Who is Really in Charge in Iran?



For a long time, the serious question of who really runs Iran has been discussed by political authorities in Tehran. This discussion is not just limited to the Reformist and the Green Protestors—now conservative authorities are also involved. The reason for this question can’t be explained for many loyalists of the Revolution and the military, and they cannot believe that these bitter happenings materialize at the order of one cleric and/or one of the followers of the Supreme Leader of the Revolution.

In any case, to the above question there are three possible answers:

1)      The country run by Mr. Khamenei himself, and Revolutionary Guards commanders and Ahmadinejad’s Team comply with the Vali al-Amr’s orders and execute them. (If at) any time the Supreme Leader is unhappy with someone or if that someone’s date has expired, that person gets disposed of.

Good or bad, the recent events which have taken place in the country are (because of) absolute rule and the Supreme Leader is directly responsible for the country’s latest crisis.

2)      Although on the surface the Supreme Leader’s s persona is above all [affairs], it is really the Revolutionary Guards and Ahmadinejad’s Team who are running the country. The leadership of Mr. Khamenei (could be) similar to the Caliphate of the late Abbasids where the Ghaznavid sultans and Seljuq rulers were real and the Caliph did not really have power; he was just the head of his dynasty and in the country there were all sorts of military rulers.  In today’s Iran, Ahmadinejad’s Team and Major General Jafari are jockeying for a certain distribution of powers and Mr. Khamenei (in this picture) is just a decoration.

3)      None of the elements discussed above do not run the country [independent] of each other. These three elements are Mr. Khamenei and his followers, Ahmadinejad’s Team, and the Revolutionary Guards (commanders) who effectively move ahead together with their own unique way and creativity. If any one of them wants to initiate something, they cannot manage affairs alone and all three elements need each other. In (a situation) similar to relative independence they still find and get acknowledgment from each other. But the captain of this ship of crisis in the stormy sea is Mr. Khamenei and whatever the other two elements say is comparable to what he says.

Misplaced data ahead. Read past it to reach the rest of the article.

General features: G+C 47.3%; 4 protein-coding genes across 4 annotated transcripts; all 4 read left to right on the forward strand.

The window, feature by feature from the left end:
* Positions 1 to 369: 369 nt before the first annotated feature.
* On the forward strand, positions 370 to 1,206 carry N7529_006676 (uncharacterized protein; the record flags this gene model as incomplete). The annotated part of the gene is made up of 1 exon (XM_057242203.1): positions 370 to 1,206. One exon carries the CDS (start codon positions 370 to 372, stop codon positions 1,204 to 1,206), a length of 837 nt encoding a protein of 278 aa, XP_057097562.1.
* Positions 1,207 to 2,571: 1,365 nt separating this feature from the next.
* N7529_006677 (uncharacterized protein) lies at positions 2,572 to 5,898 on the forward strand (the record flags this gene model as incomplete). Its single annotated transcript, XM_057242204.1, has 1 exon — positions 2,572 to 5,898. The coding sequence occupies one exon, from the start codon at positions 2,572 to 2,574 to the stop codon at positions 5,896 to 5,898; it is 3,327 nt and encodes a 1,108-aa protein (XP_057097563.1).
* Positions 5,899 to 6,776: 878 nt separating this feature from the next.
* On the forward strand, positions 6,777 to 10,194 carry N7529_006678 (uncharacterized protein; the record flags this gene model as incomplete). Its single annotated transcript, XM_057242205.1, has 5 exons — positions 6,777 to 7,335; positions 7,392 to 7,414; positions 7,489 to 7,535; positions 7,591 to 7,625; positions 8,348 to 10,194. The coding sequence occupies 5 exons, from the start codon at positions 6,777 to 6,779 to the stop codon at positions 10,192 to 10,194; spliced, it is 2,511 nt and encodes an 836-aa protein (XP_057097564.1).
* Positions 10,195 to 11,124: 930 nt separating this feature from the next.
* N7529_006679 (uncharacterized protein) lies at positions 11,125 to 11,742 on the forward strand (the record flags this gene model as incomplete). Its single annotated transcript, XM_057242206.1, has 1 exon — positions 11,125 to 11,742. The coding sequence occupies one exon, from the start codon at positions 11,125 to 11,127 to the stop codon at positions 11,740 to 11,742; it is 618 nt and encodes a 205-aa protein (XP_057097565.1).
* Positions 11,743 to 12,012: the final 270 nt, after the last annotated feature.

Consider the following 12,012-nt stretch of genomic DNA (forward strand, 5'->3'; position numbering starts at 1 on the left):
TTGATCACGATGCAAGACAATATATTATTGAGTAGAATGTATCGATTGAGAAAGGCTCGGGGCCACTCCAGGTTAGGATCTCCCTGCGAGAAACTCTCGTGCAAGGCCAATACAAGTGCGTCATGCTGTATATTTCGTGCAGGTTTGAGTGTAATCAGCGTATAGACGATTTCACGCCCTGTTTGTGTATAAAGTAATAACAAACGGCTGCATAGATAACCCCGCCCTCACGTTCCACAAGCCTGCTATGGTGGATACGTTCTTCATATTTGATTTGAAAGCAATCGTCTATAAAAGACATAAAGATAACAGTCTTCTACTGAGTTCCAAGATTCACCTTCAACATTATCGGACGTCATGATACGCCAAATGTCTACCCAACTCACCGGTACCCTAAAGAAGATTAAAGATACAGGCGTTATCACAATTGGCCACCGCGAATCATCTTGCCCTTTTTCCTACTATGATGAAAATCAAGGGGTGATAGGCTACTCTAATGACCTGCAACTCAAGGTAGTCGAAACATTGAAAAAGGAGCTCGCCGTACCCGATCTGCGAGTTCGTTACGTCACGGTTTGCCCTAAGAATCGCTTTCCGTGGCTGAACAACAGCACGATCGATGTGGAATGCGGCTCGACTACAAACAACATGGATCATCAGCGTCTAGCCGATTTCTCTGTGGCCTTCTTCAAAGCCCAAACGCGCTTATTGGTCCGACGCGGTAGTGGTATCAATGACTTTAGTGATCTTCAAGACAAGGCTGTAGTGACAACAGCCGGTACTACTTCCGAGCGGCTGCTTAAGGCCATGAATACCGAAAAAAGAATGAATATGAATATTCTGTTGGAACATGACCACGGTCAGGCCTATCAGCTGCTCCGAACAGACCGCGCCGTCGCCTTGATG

The founders of velayat and those who are downright obedient to the persona of the Supreme Leader are sure about the first answer, even though their numbers are in significant decline. Those close to Ahmadinejad’s Team and the Revolutionary Guards’ commanders are leaning towards answer two. Yet the answer that most reformist and conservative authorities agree with is answer three, meaning that three (power) elements at the apex of government in the executive, judiciary, and army effectively and distressfully progress together—when Mr. Khamenei still has a high hand in government and military faculties, although he lost his former powers, and the Guards’ commanders and Ahmadinejad’s Team always get acknowledgment from him. Mr. Khamenei has very much distanced himself from moderate conservatives, and he has had a deep split with the reformists for a while. His constant companions are the most radical fundamentalist military and ignorant people such as those from Ahmadinejad’s Team.

Frequent meetings between moderate conservatives and reformists have produced one common result: apprehension about Iran’s future and Mr. Khamenei’s severe recklessness in the country’s current fifteen-month crisis.

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